Pres. Barack Obama doesn’t talk about “government spending,” he talks about “investing in America,” which sounds more thrilling but amounts to the same thing. And the man who fancies himself our national investment guru will no doubt take tonight’s State of the Union address to pitch us a bunch of new exciting financial opportunities, like some ephebic stockbroker just out of training. If we must endure the rhetoric of investment, it is fair to ask: How is Obama’s portfolio doing?
Compared to its slick prospectus, the Obama Fund is a dog, and its metrics — unemployment and growth — are stagnant and anemic, respectively. The Democrats promised that the $787 billion stimulus package would keep unemployment levels low — the best guaranteed return we’ve heard of since Bernie Madoff — but instead joblessness climbed from less than 8 percent to nearly 10 percent: a return of about negative 25 percent. And those shovel-ready stimulus projects turned out to be a lot like Madoff’s assets: fictional. After nearly a trillion bucks in “investment,” the most visible infrastructure improvement we have to show for it is a bunch of signs advertising the wonderfulness of the stimulus. If Obama were a rookie investment banker, would you give him a bonus for that performance? Probably not. Meanwhile, two years of unified Democratic management under Obama-Pelosi-Reid have left our national leverage ratio severely out of whack.
Obama has packed his administration with Wall Street bailout babies like JPMorgan rainmaker Bill Daley and corporate-welfare queens like General Electric CEO Jeff Immelt, both of whom love “investing in America,” by which they mean “investing in politically connected enterprises such as JPMorgan and GE.” GE derives a great deal of its revenue from government contracts, including a recent Pentagon project described as a “wasteful boondoggle” by the secretary of defense himself. GE lobbied hard to fill the federal swill pail to the brim during the debate over the stimulus, and then began helping itself to the energy subsidies and green-tech goodies doled out thereafter. Mr. Daley’s banker benefactors, it goes without saying, are very much in favor of continued coddling.
It is worth noting that Mr. Immelt, who takes over for the venerable economist Paul Volcker, is the head of a panel recently renamed the “President’s Council on Jobs and Competitiveness.” But government spending on imaginary “shovel-ready” infrastructure projects creates no jobs, and government spending on “wasteful boondoggles” does not contribute to national competitiveness. In fact, most government spending does not much contribute to the creation of jobs or national competitiveness, and corporate executives such as Mr. Daley and Mr. Immelt do not boast of a particularly distinguished record in government. That is not surprising, inasmuch as government is not a business. And with no apologies to those conservatives who occasionally fall into sloppy rhetoric, government should not be run like a business. Government, at its best, creates the conditions under which entrepreneurs can thrive and business can be done. It is not — or ought not to be — an operator in the business sphere. Such jobs as government creates (soldiers, policemen, bank inspectors) are products of necessity and prudence, and such “investments” as government makes (aircraft carriers, prisons) do not necessarily make efficient contributions to the material well-being of the nation. The defining activity of government — war — is an economic net loss, precipitated by trans-economic interests. It is true that government would do well to practice the shopkeepers’ virtues of thrift and husbandry, but these are not qualities much associated with the Obama administration or its economic advisers.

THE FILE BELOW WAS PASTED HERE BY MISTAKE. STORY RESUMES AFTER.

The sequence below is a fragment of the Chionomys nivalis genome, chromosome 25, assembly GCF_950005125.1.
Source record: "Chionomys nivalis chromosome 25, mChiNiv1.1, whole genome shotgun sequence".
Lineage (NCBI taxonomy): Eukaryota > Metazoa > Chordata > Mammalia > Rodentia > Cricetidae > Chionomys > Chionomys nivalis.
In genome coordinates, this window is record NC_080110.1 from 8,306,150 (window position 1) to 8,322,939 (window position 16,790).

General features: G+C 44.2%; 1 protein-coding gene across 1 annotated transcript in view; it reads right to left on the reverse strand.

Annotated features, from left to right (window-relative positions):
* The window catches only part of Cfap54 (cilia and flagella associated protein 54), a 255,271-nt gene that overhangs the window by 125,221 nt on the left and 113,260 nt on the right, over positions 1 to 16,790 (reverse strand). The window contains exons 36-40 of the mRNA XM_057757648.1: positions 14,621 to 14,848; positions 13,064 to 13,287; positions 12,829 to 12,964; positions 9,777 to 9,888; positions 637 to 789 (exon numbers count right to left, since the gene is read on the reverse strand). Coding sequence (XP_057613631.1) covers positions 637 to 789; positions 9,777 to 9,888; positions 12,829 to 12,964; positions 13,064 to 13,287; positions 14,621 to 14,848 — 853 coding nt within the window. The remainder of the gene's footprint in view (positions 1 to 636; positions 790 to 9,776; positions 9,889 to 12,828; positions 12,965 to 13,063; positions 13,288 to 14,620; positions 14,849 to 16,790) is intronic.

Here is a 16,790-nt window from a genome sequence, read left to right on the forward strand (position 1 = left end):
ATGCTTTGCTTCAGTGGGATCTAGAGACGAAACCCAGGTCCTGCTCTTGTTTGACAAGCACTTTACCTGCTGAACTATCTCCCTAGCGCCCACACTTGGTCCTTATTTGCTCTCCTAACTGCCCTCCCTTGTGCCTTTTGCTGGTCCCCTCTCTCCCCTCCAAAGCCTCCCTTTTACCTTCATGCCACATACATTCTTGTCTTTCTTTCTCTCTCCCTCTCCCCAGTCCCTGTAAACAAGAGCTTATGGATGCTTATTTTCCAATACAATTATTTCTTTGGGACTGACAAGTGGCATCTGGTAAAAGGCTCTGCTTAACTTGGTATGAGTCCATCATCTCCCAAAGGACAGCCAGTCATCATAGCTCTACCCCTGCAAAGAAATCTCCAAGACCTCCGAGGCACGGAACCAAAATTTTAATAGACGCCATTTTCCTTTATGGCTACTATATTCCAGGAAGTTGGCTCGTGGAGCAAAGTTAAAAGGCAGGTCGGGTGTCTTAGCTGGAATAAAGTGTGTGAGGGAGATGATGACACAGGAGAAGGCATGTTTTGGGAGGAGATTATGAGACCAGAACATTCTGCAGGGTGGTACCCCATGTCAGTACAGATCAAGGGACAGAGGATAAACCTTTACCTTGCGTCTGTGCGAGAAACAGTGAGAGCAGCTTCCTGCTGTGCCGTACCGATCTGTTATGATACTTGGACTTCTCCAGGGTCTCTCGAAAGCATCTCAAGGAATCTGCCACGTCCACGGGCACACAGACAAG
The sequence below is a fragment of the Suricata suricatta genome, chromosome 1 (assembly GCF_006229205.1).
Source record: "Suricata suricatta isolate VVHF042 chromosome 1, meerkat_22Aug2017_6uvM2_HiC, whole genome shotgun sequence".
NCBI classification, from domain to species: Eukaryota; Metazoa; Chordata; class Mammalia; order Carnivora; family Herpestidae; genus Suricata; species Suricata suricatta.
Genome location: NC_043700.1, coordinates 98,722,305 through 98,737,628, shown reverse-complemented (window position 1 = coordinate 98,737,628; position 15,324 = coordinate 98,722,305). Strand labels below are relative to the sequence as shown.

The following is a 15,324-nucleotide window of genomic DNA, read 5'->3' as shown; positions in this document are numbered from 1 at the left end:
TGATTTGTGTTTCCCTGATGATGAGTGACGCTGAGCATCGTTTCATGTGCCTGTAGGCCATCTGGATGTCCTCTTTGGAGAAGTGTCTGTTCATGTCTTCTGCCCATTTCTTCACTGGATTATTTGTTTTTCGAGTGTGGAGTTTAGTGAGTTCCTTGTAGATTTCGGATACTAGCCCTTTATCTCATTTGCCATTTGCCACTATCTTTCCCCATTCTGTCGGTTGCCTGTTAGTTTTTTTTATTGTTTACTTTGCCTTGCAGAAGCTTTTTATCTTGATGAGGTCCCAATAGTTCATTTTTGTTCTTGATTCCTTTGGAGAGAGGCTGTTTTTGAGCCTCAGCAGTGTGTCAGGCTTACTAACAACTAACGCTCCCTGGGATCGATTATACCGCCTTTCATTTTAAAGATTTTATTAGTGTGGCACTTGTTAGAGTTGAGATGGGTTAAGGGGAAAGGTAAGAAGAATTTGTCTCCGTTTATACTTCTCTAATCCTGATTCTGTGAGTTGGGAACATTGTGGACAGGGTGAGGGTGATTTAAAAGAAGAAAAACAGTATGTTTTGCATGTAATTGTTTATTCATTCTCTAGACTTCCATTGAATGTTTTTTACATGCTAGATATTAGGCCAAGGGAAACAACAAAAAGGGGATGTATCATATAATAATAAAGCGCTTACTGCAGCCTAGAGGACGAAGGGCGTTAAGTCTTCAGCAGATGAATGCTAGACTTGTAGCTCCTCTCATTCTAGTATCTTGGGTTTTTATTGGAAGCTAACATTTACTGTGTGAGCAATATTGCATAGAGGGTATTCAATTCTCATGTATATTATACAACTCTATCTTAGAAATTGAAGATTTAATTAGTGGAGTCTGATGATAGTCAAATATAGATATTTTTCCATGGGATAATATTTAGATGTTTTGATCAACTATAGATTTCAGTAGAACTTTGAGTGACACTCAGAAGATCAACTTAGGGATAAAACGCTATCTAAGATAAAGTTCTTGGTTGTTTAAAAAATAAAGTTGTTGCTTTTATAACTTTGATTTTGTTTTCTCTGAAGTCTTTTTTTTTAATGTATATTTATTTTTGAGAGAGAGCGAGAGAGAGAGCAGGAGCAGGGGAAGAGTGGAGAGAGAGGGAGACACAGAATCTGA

Government does not make investments. History suggests that it is not especially successful when it tries to do so, and the Obama administration has been a singularly ineffective manager of our national finances, its incompetence rivaled in modern times only by that of the Johnson administration. “Investing in America” is simply rhetorical camouflage deployed to avoid answering the simple questions: “Is this proposed spending wise? Is it the best and most prudent use of our money? Is it undertaken in accordance with our constitutional order and the proper role of government?” President Obama would prefer not to debate those questions, instead asking us to judge present outlays against future returns that may or may not live up to his promises.
Consider our recent national “investment” in education, which has seen spending more than double since 2000 with no discernable returns to anybody other than the public-sector unions: high costs, zero profit. In reality, the defining feature of government “investment” is that there is no discernable relationship between outlays and returns. And calling new spending programs “investments” — as Obama did about 15 times in his stimulus pitch and about two dozen times during his 2010 speech at Carnegie Mellon University — does not make them wise or profitable.
Congressional Republicans stand ready to meet the president more than halfway on those measures that do stand to make the nation more competitive — rediscovering fiscal probity, returning the federal government to its proper role, living within our national means — and if President Obama desires to reap returns from his remaining political capital, that is an investment worth making.